In September 2008, after the Brooklyn Museum had announced this exhibit, Dr. Jerome Eisenberg of the Royal-Athena Gallery in New York City announced that 3 or 4 of about 70 works in his “Late Egyptian and Coptic Sculptures” catalogue of May 1960 were fakes as well (Bailey). He purchased them “in good faith” from a “reliable dealer in Cairo” named Kamel Hammouda (Bailey). All these acknowledgements that, in retrospect, many works purchased on the art market between the 1940s and 1970s were fakes show that during this time many forgers were creating works of late Antique Egyptian sculpture and passing them off as authentic. This should certainly serve as a warning to us that we should question the authenticity of our pieces. 

There are three primary methods for determining the authenticity of a work of art. One method of assessing the authenticity of an ancient work draws on historical evidence, such as whether the form and type of object, the inscription or the iconography make basic historical sense (Phillips). There is no reason to doubt the authenticity of our reliefs on this basis. There are many ancient parallels for their form, type and iconography, and none of them are inscribed. Additionally, technical examination, such as the use of scientific methods, is another way to determine the authenticity of a work (Phillips). Unfortunately, it is impossible to determine the date when limestone like ours was carved through scientific testing.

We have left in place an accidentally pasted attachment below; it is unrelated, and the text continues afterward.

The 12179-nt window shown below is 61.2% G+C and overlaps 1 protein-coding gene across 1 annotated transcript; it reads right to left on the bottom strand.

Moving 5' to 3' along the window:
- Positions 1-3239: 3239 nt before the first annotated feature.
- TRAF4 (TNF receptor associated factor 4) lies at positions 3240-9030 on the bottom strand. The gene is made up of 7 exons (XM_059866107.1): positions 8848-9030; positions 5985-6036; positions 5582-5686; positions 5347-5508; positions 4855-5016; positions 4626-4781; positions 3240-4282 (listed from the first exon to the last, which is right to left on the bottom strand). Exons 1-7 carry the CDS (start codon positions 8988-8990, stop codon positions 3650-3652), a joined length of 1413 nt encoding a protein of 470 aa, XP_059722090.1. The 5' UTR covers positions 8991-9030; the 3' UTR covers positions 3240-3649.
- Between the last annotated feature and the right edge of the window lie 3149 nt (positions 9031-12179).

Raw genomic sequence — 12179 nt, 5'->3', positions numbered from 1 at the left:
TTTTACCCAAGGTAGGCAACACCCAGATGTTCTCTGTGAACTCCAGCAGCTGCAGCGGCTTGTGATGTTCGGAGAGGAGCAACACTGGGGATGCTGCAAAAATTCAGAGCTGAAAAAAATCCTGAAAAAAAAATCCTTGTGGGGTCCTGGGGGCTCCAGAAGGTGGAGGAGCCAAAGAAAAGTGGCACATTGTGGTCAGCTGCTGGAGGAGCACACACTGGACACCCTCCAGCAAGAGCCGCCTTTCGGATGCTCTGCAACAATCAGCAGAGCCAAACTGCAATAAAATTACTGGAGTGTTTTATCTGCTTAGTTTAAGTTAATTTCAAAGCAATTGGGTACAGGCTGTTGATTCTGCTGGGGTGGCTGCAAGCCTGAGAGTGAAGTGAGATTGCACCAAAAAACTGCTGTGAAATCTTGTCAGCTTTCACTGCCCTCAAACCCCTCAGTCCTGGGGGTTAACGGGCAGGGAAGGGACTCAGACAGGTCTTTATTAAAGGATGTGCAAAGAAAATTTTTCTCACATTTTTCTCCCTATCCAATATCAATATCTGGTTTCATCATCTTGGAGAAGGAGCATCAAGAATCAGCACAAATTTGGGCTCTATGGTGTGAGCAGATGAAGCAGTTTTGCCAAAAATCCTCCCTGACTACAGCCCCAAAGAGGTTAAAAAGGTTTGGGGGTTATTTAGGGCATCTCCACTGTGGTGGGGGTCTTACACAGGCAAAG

Lastly, there is connoisseurship, the determination of a work as authentic or inauthentic through close scrutiny and research, often by an expert in the field. Connoisseurship is a thorny issue, especially when applied to our reliefs. It relies on human judgment, which can be clouded (Phillips). Since no other methods of authentication can be used on our reliefs, we are reliant on connoisseurship, at least for the present, to determine their authenticity. As a result, two members of our class each interviewed a leading scholar in the field - one based at a university and the other at a museum -  on his or her opinion of the authenticity of our reliefs. Unfortunately, these two scholars possess conflicting opinions on the subject. One believed our reliefs were authentic. The other said he or she could not guarantee the antiquity of any, and that he or she was almost certain some were modern imitations. This assessment was based on this scholar's view that some of the stylistic and iconographic aspects of some of the reliefs were "peculiar" or "strange." It is worth noting that these two experts based their assessments of our reliefs on photographs alone. Perhaps if they are able to examine them in person at some point in the future, they may come to less radically differing conclusions.